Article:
I can't promise to comment every day (even though I read every one of your blog posts, if not on that day then on some subsequent day soon after)! But, see, I'm trying! :-)

Unknown said...

My one year anniversary is coming up on October 26. Rather than a wheel chair or a scooter, I have a cane and a walker. Because I can't feel my feet, I fall over. And I'm on Coumadin for a deep vein thrombosis, so falling over is very, very bad. Along with a few other issues, all this adds up to needing assistance.

Rather than limiting my life, having to use an aid has expanded my life. I'm no longer afraid to walk around the Mall by myself, no longer do I have to wait for my husband to be with me so I can go buy yarn.

I don't have any other strikes against me. I'm not gay and I'm not fat. And I'm probably the worst disabled person in the world because I use it. Just last week I parked in a metered spot and put in the maximum amount for 30 whole minutes. I went into the shop and did my business. When I came out a meter man was standing by my expired meter (I was about 5 minutes late). I hobbled up to him and in my nicest grandmom voice with my biggest smile I told him I was SO sorry but I couldn't move fast enough to get back in time and I'm so sorry and I would have gladly paid for 35 minutes if they had had it. And he smiled and said to not worry about it and changed the ticket to a warning, saving my 75 dollars.

I recently served jury duty and got the courthouse to change the assist bars in the woman's bathroom. What good are assist bars that go across the wall behind the toilet? I need help getting OFF the toilet, not standing over it. I might have balls but I still don't stand to pee. And they changed them. :)

The lack of curb cuts, the manual doors that are too heavy for me to open, the lack of handicapped parking, the lack of elevators in multistoried buildings are all annoying. But they aren't aimed at me. They are just tangible evidence that the world is shallow and needs enlightening.

You see a barrier and it makes you angry and I think the balloon over your head often says "Not again! Why can't stores be decent and do what's right? Do I have to deal with this forever??"

I see a barrier and my thought balloon is much different. More along the lines of "Oh good! Another opportunity to enlighten someone who doesn't know."

If I couldn't get into a grocery store, as you couldn't the other week, my approach would have been much different. I'd have called over the manager, smiled nicely and given him my shopping list. And said something along the lines of "Since you're keeping me out, I'm sure you won't mind doing my shopping for me. I'll wait here until you're finished."

My mother is in a wheel chair. When her polling place was changed to a building that is not wheel chair accessible, we sat at the entrance and asked the election judge if she was going to let me vote twice, once for me and once for my mother. They quickly changed her polling place to the accessible library.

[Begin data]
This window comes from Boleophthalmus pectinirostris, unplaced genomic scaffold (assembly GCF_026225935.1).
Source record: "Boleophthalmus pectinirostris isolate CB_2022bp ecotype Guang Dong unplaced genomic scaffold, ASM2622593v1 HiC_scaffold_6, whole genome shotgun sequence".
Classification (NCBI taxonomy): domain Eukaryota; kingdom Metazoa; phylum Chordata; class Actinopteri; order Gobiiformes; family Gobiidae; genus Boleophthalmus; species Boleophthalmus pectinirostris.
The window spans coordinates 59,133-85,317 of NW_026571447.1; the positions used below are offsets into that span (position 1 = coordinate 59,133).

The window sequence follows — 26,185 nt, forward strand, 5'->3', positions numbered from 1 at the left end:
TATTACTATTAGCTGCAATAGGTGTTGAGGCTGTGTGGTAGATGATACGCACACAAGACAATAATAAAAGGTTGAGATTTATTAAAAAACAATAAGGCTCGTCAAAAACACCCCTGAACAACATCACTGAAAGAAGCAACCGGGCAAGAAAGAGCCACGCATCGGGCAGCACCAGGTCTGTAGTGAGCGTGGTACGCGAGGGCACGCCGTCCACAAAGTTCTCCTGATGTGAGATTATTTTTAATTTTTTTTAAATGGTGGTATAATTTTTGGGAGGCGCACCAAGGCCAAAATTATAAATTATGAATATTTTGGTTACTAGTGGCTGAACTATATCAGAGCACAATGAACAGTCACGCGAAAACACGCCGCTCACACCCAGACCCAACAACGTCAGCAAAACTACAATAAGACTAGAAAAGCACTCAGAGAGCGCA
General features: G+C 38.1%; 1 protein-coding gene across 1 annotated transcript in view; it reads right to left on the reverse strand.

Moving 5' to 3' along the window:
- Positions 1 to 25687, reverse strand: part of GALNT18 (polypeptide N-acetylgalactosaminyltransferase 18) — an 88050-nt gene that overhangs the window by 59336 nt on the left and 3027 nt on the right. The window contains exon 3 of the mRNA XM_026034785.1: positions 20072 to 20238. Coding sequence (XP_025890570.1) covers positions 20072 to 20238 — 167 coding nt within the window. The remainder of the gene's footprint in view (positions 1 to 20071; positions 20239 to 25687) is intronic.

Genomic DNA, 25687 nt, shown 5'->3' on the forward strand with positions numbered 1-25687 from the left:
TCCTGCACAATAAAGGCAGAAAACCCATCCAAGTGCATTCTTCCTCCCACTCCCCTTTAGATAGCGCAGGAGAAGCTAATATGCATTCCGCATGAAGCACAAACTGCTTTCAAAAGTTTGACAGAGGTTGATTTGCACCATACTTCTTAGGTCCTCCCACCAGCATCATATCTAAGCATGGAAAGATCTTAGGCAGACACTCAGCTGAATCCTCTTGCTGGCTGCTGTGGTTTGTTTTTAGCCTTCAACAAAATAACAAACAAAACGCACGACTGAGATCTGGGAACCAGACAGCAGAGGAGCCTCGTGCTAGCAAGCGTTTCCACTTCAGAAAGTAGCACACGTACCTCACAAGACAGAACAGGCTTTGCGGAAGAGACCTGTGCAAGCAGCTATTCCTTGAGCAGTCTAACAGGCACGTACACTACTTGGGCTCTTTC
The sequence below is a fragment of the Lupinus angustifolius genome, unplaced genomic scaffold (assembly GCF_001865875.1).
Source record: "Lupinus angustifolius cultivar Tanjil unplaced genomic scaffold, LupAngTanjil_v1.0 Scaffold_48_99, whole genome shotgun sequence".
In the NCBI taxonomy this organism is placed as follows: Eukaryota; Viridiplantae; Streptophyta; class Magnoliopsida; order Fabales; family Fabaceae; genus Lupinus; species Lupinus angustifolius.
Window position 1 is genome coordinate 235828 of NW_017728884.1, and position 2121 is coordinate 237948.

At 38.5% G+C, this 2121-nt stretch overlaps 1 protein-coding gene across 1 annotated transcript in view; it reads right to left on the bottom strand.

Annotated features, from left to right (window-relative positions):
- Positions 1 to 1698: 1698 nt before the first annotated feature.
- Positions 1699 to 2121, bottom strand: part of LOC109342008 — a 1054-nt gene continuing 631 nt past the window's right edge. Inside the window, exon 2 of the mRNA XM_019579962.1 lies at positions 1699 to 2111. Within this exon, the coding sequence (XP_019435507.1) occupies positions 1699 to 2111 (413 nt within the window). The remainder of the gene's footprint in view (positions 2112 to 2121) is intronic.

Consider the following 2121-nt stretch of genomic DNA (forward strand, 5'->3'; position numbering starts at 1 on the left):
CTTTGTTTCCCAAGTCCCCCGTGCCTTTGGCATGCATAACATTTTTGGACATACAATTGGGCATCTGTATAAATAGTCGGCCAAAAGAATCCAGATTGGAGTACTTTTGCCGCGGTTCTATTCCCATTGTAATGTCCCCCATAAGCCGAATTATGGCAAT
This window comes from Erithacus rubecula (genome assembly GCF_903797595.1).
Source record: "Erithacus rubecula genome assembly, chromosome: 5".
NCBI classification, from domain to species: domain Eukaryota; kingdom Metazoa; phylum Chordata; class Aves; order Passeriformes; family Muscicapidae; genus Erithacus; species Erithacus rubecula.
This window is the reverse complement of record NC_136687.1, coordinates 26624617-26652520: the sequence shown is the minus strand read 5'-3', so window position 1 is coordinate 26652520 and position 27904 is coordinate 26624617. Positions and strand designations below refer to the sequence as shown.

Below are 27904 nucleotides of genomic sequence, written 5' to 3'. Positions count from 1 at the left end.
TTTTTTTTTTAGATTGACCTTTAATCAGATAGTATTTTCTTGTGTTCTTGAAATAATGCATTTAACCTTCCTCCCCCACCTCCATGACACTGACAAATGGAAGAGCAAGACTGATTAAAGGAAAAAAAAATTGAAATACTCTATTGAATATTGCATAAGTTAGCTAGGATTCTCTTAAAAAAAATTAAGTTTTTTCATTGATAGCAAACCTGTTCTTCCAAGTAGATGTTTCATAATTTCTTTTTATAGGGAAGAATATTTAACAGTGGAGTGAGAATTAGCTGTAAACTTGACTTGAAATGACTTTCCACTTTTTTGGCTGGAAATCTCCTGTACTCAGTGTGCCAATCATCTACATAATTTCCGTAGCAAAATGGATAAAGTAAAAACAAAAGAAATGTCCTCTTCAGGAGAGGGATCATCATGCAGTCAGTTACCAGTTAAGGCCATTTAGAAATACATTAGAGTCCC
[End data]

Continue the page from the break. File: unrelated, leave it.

I know I'm very new at this disabled thing but I wonder if things would change if you changed your expectations. I've always found that people live up or down to what you expect. If you expect problems you usually get them.

Try to laugh more. Every day you wake up on the green side of the grass is a gift. As long as you don't see dirt and roots, be glad and smile.

I love you.

Kristine said...

Wow, that is one impressive doctor. That's definitely a rarity. I'm impressed by anybody, not just doctors, who "get it" with any kind of depth, without having lived it themselves. Disability is much more than a medical condition. The layers of prejudice and social privilege run deep... accessibility issues are part of it, but as you know, only one part. And once a person really starts to pay attention, you realize there are all levels of social privilege, prejudice, and (mis)understanding within the disability community as well. Some of us are more or less accepted by the world around us. Diagnosis, cognitive ability, independence level, appearance, and length of time with disability all factor into the equation.

I hope that someday you're able to share your "becoming disabled" story. When/if you're ready to share, I'd love to hear it. :)

Andrea S. said...


I really really love where you say this:

If I couldn't get into a grocery store, as you couldn't the other week, my approach would have been much different. I'd have called over the manager, smiled nicely and given him my shopping list. And said something along the lines of "Since you're keeping me out, I'm sure you won't mind doing my shopping for me. I'll wait here until you're finished.""

.... I probably would never have the courage! Or if I did, I would probably be feeling so angry and frustrated I would have trouble pulling off the sweet, innocent, confident smile I think would need to go with this! But I greatly admire anyone who thinks they could do this and wish I could be a "fly on the wall" to watch you do it -- and watch how others respond!

Tamara G. Suttle said...

Hi, Dave! I just stumbled across your blog and am so tickled to find it!

I so appreciate your willingness to plow through your feelings and your experiences so publicly.

Yours is an important story to tell.I look forward to reading more.

Tamara G. Suttle, M.Ed., LPC

Joyfulgirl said...

hope to get to hear that story of yours some day.

J said...

Not normally one to respond (read yes, but not respond) but this one I felt compelled. I have to admit as someone who does not yet have a (visible at least) disability/impairment I can only imagine how much your life has changed. At the end of the day you have encountered, I'm sure, constant inequities and biases in your day to day. The world loves normalcy and hates accomodation. It's an anniversary for sure and it's up to you (not us) to decide whether or not it's one to celebrate or reflect upon. This is one of the most open and honest blogs I've read and for that I felt compelled to say how much I enjoyed it. Thanks